Oklahoma law has not defined "prevailing party" as used in section 936 nor has it declared whether a court-ordered dismissal for lack of subject matter jurisdiction makes a defendant the prevailing party. Nevertheless, some guidance is provided from Oklahoma's interpretation of "prevailing party" as used in other Oklahoma fee and costs statutes in the context of voluntary dismissals. In at least three cases, the Oklahoma Supreme Court has declared that a prevailing party is one who prevails on the merits of the underlying action. See General Motors Acceptance Corp. v. Carpenter, 576 P.2d 1166 (Okla.1978) [hereinafter GMAC ]; Swan-Sigler, Inc. v. Black, 414 P.2d 300 (Okla.1966); Carter v. Rubrecht, 188 Okl. 325, 108 P.2d 546 (1940).

In Carter, the plaintiff voluntarily dismissed his usury claim and the defendant applied for attorney's fees as the prevailing party. The Oklahoma Supreme Court ruled that the defendant was not entitled to attorney's fees as the prevailing party because " [w]hile a defendant might be said to prevail on the pleadings or in the action when the plaintiff dismisses without prejudice, yet he has not finally prevailed upon the issue tendered in plaintiff's petition." Carter, 108 P.2d at 548.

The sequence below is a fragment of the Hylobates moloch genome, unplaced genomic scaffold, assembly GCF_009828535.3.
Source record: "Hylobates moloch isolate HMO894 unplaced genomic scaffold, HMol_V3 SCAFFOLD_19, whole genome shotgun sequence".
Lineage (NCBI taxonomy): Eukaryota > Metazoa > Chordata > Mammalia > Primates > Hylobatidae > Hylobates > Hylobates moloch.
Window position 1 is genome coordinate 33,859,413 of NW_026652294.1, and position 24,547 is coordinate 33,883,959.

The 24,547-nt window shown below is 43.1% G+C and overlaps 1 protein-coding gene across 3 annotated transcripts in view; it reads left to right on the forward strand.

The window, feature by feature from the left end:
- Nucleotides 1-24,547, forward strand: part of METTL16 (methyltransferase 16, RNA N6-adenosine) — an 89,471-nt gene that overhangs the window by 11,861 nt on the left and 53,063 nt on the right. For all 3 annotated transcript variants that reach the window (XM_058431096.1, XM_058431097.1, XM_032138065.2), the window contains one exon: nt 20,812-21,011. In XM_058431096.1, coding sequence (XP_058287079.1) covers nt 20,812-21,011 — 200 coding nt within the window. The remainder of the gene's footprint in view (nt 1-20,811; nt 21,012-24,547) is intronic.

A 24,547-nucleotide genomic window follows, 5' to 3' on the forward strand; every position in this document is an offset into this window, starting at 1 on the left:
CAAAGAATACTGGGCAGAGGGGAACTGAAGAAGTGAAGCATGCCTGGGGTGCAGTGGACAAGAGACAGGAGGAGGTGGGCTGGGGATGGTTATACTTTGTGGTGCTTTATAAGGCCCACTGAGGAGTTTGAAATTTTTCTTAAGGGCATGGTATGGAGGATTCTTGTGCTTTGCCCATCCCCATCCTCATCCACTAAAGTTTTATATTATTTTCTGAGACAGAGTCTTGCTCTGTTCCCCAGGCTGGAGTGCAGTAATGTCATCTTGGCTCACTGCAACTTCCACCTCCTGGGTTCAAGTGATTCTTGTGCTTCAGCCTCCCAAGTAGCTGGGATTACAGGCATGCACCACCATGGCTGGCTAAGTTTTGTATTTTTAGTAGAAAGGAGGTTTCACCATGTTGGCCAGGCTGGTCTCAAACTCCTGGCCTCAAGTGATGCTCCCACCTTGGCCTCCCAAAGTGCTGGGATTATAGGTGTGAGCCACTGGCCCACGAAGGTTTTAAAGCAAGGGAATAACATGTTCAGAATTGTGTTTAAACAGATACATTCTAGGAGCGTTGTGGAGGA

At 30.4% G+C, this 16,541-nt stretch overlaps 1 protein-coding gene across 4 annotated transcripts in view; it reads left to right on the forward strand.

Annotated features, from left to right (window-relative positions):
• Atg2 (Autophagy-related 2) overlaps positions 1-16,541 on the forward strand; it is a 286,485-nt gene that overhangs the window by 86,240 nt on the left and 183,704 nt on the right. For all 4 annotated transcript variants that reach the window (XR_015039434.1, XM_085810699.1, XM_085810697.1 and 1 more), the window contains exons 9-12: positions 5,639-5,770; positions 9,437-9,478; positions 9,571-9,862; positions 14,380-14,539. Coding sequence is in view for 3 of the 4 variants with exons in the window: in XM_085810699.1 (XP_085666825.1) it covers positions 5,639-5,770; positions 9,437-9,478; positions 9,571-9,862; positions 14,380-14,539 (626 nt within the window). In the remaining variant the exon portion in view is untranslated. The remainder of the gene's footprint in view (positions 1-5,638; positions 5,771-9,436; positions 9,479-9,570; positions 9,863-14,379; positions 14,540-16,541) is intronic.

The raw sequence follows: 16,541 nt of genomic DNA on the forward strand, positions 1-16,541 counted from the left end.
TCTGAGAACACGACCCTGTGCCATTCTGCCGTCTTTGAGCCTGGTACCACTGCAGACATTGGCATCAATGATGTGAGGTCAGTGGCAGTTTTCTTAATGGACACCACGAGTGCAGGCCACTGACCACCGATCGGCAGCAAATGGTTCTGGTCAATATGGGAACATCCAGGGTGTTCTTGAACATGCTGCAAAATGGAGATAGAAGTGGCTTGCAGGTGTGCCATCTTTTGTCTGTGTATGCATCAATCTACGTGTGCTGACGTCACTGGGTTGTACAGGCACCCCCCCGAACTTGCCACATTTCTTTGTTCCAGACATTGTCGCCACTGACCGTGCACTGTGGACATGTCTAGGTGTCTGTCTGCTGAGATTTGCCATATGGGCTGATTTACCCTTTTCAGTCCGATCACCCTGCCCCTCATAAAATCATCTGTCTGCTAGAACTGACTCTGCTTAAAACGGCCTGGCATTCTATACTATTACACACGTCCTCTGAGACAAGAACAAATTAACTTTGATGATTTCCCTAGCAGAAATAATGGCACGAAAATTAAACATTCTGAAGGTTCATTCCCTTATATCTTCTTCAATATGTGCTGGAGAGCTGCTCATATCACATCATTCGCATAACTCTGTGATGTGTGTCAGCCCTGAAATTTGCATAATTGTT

Similarly, in Swan-Sigler and GMAC the defendant was denied attorney's fees as the prevailing party because the plaintiff's voluntary dismissal had not resulted in a judgment on the merits. Swan-Sigler, 414 P.2d at 302 (prevailing party means "one for whom judgment is rendered, meaning, of course, a judgment upon the validity or invalidity of the lien"); GMAC, 576 P.2d at 1167 ("the right to attorney fees, taxed as costs, attaches only on behalf of a party who prevails on the merits").

Although the present matter does not involve a voluntary dismissal, a court-ordered dismissal for lack of subject matter jurisdiction is also not a decision on the merits of a plaintiff's action and is generally without prejudice. Without any further expansion of the definition of "prevailing party" by Oklahoma law, we are unwilling to declare that Tenneco is the prevailing party under section 936 inasmuch as Tenneco did not prevail on the merits of GHK's action for money judgment.

Accordingly, GHK's petition for a limited rehearing is denied on the merits. Tenneco's motion for costs and release of the supersedas bond is granted. Tenneco's motion for attorney's fees is denied.